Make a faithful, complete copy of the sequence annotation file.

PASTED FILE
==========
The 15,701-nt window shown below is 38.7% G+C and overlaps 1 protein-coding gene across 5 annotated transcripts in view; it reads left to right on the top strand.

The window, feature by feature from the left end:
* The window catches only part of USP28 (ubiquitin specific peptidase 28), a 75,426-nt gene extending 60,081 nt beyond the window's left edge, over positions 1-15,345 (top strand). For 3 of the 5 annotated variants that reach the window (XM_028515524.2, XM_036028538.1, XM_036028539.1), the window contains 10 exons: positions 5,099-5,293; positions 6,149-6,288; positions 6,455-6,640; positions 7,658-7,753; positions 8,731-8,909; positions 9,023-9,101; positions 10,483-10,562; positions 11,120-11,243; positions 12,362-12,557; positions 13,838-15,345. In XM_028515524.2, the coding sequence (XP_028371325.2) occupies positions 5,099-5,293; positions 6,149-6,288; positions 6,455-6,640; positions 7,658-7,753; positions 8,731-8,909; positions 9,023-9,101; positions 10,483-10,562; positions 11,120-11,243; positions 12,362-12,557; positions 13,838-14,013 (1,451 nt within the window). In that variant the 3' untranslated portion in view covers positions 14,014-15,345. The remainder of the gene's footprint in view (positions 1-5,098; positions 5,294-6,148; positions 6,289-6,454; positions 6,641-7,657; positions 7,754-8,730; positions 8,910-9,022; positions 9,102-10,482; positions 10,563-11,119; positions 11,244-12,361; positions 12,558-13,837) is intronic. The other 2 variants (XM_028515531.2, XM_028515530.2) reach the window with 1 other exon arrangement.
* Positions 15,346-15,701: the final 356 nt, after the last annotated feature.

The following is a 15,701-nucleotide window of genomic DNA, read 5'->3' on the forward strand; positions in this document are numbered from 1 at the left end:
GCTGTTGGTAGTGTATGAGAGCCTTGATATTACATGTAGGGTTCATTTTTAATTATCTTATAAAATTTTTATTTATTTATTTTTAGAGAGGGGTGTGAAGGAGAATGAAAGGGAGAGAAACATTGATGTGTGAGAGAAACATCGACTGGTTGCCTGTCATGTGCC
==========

The 15,701-nt window shown below is 38.7% G+C and overlaps 1 protein-coding gene across 5 annotated transcripts in view; it reads left to right on the top strand.

The window, feature by feature from the left end:
* The window catches only part of USP28 (ubiquitin specific peptidase 28), a 75,426-nt gene extending 60,081 nt beyond the window's left edge, over positions 1-15,345 (top strand). For 3 of the 5 annotated variants that reach the window (XM_028515524.2, XM_036028538.1, XM_036028539.1), the window contains 10 exons: positions 5,099-5,293; positions 6,149-6,288; positions 6,455-6,640; positions 7,658-7,753; positions 8,731-8,909; positions 9,023-9,101; positions 10,483-10,562; positions 11,120-11,243; positions 12,362-12,557; positions 13,838-15,345. In XM_028515524.2, the coding sequence (XP_028371325.2) occupies positions 5,099-5,293; positions 6,149-6,288; positions 6,455-6,640; positions 7,658-7,753; positions 8,731-8,909; positions 9,023-9,101; positions 10,483-10,562; positions 11,120-11,243; positions 12,362-12,557; positions 13,838-14,013 (1,451 nt within the window). In that variant the 3' untranslated portion in view covers positions 14,014-15,345. The remainder of the gene's footprint in view (positions 1-5,098; positions 5,294-6,148; positions 6,289-6,454; positions 6,641-7,657; positions 7,754-8,730; positions 8,910-9,022; positions 9,102-10,482; positions 10,563-11,119; positions 11,244-12,361; positions 12,558-13,837) is intronic. The other 2 variants (XM_028515531.2, XM_028515530.2) reach the window with 1 other exon arrangement.
* Positions 15,346-15,701: the final 356 nt, after the last annotated feature.

The following is a 15,701-nucleotide window of genomic DNA, read 5'->3' on the forward strand; positions in this document are numbered from 1 at the left end:
GCTGTTGGTAGTGTATGAGAGCCTTGATATTACATGTAGGGTTCATTTTTAATTATCTTATAAAATTTTTATTTATTTATTTTTAGAGAGGGGTGTGAAGGAGAATGAAAGGGAGAGAAACATTGATGTGTGAGAGAAACATCGACTGGTTGCCTGTCATGTGCC